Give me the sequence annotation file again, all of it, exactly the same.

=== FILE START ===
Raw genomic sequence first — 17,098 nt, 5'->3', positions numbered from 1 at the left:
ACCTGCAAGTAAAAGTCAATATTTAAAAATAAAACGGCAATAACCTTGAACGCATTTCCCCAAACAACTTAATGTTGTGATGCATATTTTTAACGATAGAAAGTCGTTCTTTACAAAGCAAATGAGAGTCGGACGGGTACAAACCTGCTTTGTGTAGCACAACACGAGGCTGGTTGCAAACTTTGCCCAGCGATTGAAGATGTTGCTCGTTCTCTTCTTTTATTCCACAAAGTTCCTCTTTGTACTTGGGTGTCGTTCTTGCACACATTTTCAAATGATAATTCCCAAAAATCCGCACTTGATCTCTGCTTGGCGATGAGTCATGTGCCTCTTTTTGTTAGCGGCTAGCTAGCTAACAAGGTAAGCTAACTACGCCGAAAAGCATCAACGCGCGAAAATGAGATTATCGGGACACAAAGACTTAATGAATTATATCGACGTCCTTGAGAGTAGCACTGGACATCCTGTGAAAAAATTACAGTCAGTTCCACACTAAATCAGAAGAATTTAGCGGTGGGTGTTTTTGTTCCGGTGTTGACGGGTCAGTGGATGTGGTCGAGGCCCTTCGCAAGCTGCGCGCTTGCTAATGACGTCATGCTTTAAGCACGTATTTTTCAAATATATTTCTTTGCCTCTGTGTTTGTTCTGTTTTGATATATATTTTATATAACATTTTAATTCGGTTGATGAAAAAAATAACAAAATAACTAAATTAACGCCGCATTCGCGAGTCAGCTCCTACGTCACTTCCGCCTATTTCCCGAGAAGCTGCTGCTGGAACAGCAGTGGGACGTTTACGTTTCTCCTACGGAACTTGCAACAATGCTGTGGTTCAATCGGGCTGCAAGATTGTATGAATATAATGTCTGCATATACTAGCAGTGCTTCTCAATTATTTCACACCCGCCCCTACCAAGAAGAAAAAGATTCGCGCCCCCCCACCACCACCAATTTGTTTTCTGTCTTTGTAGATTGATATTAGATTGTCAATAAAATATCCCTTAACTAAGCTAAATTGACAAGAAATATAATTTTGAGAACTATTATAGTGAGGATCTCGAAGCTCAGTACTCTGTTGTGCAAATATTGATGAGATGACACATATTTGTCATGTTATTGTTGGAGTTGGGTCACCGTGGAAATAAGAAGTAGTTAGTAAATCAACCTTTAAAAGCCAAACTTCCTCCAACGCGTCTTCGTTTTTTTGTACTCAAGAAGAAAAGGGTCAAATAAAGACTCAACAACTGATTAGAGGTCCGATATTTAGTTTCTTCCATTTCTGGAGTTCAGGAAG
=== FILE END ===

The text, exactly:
Raw genomic sequence first — 17,098 nt, 5'->3', positions numbered from 1 at the left:
ACCTGCAAGTAAAAGTCAATATTTAAAAATAAAACGGCAATAACCTTGAACGCATTTCCCCAAACAACTTAATGTTGTGATGCATATTTTTAACGATAGAAAGTCGTTCTTTACAAAGCAAATGAGAGTCGGACGGGTACAAACCTGCTTTGTGTAGCACAACACGAGGCTGGTTGCAAACTTTGCCCAGCGATTGAAGATGTTGCTCGTTCTCTTCTTTTATTCCACAAAGTTCCTCTTTGTACTTGGGTGTCGTTCTTGCACACATTTTCAAATGATAATTCCCAAAAATCCGCACTTGATCTCTGCTTGGCGATGAGTCATGTGCCTCTTTTTGTTAGCGGCTAGCTAGCTAACAAGGTAAGCTAACTACGCCGAAAAGCATCAACGCGCGAAAATGAGATTATCGGGACACAAAGACTTAATGAATTATATCGACGTCCTTGAGAGTAGCACTGGACATCCTGTGAAAAAATTACAGTCAGTTCCACACTAAATCAGAAGAATTTAGCGGTGGGTGTTTTTGTTCCGGTGTTGACGGGTCAGTGGATGTGGTCGAGGCCCTTCGCAAGCTGCGCGCTTGCTAATGACGTCATGCTTTAAGCACGTATTTTTCAAATATATTTCTTTGCCTCTGTGTTTGTTCTGTTTTGATATATATTTTATATAACATTTTAATTCGGTTGATGAAAAAAATAACAAAATAACTAAATTAACGCCGCATTCGCGAGTCAGCTCCTACGTCACTTCCGCCTATTTCCCGAGAAGCTGCTGCTGGAACAGCAGTGGGACGTTTACGTTTCTCCTACGGAACTTGCAACAATGCTGTGGTTCAATCGGGCTGCAAGATTGTATGAATATAATGTCTGCATATACTAGCAGTGCTTCTCAATTATTTCACACCCGCCCCTACCAAGAAGAAAAAGATTCGCGCCCCCCCACCACCACCAATTTGTTTTCTGTCTTTGTAGATTGATATTAGATTGTCAATAAAATATCCCTTAACTAAGCTAAATTGACAAGAAATATAATTTTGAGAACTATTATAGTGAGGATCTCGAAGCTCAGTACTCTGTTGTGCAAATATTGATGAGATGACACATATTTGTCATGTTATTGTTGGAGTTGGGTCACCGTGGAAATAAGAAGTAGTTAGTAAATCAACCTTTAAAAGCCAAACTTCCTCCAACGCGTCTTCGTTTTTTTGTACTCAAGAAGAAAAGGGTCAAATAAAGACTCAACAACTGATTAGAGGTCCGATATTTAGTTTCTTCCATTTCTGGAGTTCAGGAAG